Industry body the South African Photovoltaic Industry Association (SAPVIA) has applauded the “determination put forward by the Minister of Mineral Resources and Energy Gwede Mantashe to mobilise the private sector to address the threats to energy security but cautions that there is no more time to waste”.
Responding to the Budget Vote speech delivered by Mmamaloko Kubayi-Ngubane on behalf of Mantashe earlier this week, SAPVIA says the private sector stands ready and able to act with pace to meet the rise in demand with a secure, sustainable energy supply.
“Stakeholders from across the renewables sector, and specifically solar PV, need only to be given the green light on bid window 5 of the Renewable Energy Independent Power Producer Procurement Programme (REIPPPP), and they will invest and drive the infrastructure development we so desperately need,” says SAPVIA COO Niveshen Govender.
“Solar PV represents the least costly and fastest to commercial operation of all energy sources and will address the Minister’s concerns that there is insufficient time to bring in grid-scale generation options due to long lead times.”
Utility-scale solar PV projects take between 18 and 24 months from signing the power purchase agreement to commercial operation date (COD).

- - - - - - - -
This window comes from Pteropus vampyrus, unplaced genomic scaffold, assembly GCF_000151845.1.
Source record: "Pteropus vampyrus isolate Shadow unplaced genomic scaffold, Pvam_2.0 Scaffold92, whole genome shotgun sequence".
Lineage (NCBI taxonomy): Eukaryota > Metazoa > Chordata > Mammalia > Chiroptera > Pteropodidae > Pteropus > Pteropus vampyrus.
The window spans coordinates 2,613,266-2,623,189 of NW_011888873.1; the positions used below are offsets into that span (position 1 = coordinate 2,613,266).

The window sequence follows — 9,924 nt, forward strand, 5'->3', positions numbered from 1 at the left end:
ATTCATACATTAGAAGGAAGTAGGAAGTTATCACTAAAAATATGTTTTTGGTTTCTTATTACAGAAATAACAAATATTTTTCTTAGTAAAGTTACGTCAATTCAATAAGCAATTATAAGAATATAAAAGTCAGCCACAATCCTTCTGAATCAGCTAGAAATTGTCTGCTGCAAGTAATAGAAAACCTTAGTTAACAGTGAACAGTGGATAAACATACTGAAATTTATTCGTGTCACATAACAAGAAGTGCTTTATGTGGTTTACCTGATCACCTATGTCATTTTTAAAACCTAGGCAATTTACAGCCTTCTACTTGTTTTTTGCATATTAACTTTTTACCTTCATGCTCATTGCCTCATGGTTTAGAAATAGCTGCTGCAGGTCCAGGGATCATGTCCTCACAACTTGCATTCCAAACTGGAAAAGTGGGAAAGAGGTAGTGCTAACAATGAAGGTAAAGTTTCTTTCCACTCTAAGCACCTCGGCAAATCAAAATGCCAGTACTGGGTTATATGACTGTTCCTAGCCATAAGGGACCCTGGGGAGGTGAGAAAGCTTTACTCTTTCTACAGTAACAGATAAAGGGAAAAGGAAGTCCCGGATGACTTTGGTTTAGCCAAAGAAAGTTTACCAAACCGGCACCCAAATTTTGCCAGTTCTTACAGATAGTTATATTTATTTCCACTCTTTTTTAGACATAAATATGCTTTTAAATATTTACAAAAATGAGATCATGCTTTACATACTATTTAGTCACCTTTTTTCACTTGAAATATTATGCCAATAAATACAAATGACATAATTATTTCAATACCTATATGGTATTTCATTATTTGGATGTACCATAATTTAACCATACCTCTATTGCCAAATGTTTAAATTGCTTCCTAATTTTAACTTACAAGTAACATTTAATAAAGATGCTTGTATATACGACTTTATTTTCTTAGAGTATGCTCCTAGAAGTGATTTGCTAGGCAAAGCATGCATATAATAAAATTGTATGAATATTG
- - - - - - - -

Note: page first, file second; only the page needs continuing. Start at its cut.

This could even be achieved in 12 months given an enabling environment.
On the other hand, small-scale embedded generation projects take 12 months on average and could be reduced to six to eight months given an enabling environment.
“The urgency with which the Minister is treating the situation is welcomed, but this needs to be measured in actions rather than words,” adds Govender.
“SAPVIA welcomes the proposed amendments to New Generation Capacity Regulations and would urge that the clarification for requirements from municipalities when they apply for Section 34 Determinations from the Department come sooner rather than later.”
“As a priority, the Minister must increase the current exemption from licensing from 1 MW to 10 MW for energy generation installations. We believe this is an arbitrary limit set as a policy decision and has no technical basis, and by raising it private sector operators will be able to step into the gap and deliver much-needed supply quickly and with minimal upgrades to a large number of substations, or nodes on the distribution network,” he says.